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JBS Swift & Company Sued In Federal Court By Wisconsin Family

Three Family Members Sickened in Wisconsin, One Gravely.

A Wisconsin family sickened in the JBS Swift Beef Company outbreak of E. coli O157:H7 will file suit against the company Wednesday. The lawsuit will be brought by the Seattle-based foodborne illness law firm Marler Clark in the Federal Court, Eastern District of Wisconsin. This is the third lawsuit filed by Marler Clark in the aftermath of the JBS Swift outbreak, which sickened at least 23 people in nine states, 12 of whom had to be hospitalized.

“This has been a very difficult summer for contaminated meat,” said the family’s attorney, Drew Falkenstein. “Not only have there been several E. coli recalls, but now there is also a large recall of beef contaminated with Salmonella by Beef Packers Inc. With the huge uptick of tainted meat in the last several years, it’s vital that we dedicate resources on every level to prevent more families from going through what the Rosplochs had to endure.”

Nicole and Gerard Rosploch purchased ground beef from a Pick N Save near their home in Brookfield; the meat was later determined to be part of the recall of 420,000 pounds of beef by the JBS Swift Company of Greeley, Colorado. The family (except for Nicole, a vegetarian) made and consumed hamburgers on Sunday, July 19. By Thursday, Gerard and their two sons began to have abdominal cramps and nausea. On Friday, the 7-year-old began to experience frequent episodes of vomiting and frequent diarrhea, some of it bloody. His parents took him to the ER, where he was checked and released, having submitted a stool sample. Meanwhile his older brother, 11, began to show increased signs of illness including vomiting and diarrhea. Gerard’s illness also continued, although not as severe as his sons’.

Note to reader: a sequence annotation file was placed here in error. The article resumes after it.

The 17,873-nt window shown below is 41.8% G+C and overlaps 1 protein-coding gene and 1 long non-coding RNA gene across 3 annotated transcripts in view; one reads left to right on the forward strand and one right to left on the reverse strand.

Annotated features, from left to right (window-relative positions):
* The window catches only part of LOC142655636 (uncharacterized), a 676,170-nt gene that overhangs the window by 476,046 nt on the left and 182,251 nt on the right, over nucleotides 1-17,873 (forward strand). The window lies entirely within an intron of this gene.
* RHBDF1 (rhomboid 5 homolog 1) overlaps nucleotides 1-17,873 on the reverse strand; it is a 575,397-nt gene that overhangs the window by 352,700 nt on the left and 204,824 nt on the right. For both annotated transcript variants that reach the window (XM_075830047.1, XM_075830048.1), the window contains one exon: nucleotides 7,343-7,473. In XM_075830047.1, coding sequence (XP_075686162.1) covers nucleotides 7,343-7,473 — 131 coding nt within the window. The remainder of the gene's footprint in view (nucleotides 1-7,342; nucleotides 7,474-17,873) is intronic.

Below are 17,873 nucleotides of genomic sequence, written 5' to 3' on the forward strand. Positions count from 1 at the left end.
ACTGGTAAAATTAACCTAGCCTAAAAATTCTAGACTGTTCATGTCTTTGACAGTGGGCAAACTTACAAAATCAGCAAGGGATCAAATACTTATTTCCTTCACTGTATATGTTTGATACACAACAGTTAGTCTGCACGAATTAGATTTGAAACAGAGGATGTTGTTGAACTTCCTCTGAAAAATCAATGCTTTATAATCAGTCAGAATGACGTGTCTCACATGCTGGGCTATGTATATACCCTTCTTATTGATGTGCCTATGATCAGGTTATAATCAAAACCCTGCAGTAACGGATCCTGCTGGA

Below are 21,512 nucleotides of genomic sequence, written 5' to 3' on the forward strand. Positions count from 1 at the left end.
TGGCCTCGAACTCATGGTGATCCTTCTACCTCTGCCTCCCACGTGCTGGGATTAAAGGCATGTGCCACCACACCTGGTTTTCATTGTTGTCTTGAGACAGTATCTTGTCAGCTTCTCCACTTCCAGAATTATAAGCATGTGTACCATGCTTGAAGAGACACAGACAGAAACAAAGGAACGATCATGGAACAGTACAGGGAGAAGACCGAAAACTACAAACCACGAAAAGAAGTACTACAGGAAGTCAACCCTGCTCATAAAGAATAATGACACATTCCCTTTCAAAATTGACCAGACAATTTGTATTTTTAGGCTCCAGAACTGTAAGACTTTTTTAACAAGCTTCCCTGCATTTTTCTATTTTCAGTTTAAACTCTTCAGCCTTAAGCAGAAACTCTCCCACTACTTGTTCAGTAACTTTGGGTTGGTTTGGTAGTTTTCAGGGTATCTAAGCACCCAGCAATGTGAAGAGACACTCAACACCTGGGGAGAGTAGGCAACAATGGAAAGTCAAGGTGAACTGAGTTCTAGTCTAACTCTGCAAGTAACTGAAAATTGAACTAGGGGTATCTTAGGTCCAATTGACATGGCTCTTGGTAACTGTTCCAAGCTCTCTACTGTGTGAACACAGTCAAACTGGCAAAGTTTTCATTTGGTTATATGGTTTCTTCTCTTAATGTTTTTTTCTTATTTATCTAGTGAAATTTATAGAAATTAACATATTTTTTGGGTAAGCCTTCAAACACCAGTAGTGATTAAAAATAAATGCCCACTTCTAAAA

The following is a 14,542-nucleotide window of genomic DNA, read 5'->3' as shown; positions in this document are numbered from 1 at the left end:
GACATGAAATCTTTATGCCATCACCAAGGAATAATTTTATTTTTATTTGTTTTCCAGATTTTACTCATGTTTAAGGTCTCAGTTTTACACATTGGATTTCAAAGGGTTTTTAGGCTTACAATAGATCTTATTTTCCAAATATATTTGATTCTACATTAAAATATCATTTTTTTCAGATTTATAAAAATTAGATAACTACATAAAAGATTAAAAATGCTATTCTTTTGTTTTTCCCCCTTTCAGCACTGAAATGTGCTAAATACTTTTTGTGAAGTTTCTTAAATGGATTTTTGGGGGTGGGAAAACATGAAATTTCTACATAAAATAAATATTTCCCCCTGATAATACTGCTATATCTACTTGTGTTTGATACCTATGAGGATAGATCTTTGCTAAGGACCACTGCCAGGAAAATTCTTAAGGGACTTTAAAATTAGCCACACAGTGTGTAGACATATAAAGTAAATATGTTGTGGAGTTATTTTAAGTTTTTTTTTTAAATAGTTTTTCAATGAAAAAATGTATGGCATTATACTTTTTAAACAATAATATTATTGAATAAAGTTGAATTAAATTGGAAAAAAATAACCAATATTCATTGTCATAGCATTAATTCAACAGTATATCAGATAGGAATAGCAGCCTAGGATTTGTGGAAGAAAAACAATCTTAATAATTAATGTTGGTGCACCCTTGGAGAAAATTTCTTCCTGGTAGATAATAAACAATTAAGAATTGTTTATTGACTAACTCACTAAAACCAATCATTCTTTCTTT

When the youngest child continued to worsen, he was returned to the ER, where it was learned that the stool sample he previously submitted was positive for E. coli O157:H7. He was admitted to the hospital, where he continued to be very ill. By July 28, tests revealed that he had developed hemolytic uremic syndrome, or HUS—a complication of E. coli infection. The child had to have dialysis for the next 10 days, as well as blood transfusions.

Meanwhile, Gerard began to improve, but his 11-year-old son was still sick at home. For several weeks, the parents split hospital and home care responsibilities.

Their younger son is now also at home, and continues to recover from his illness. He is still on medication to regulate his blood pressure. The genetic fingerprint of the E. coli in his stool sample was a match to that of the JBS Swift outbreak.

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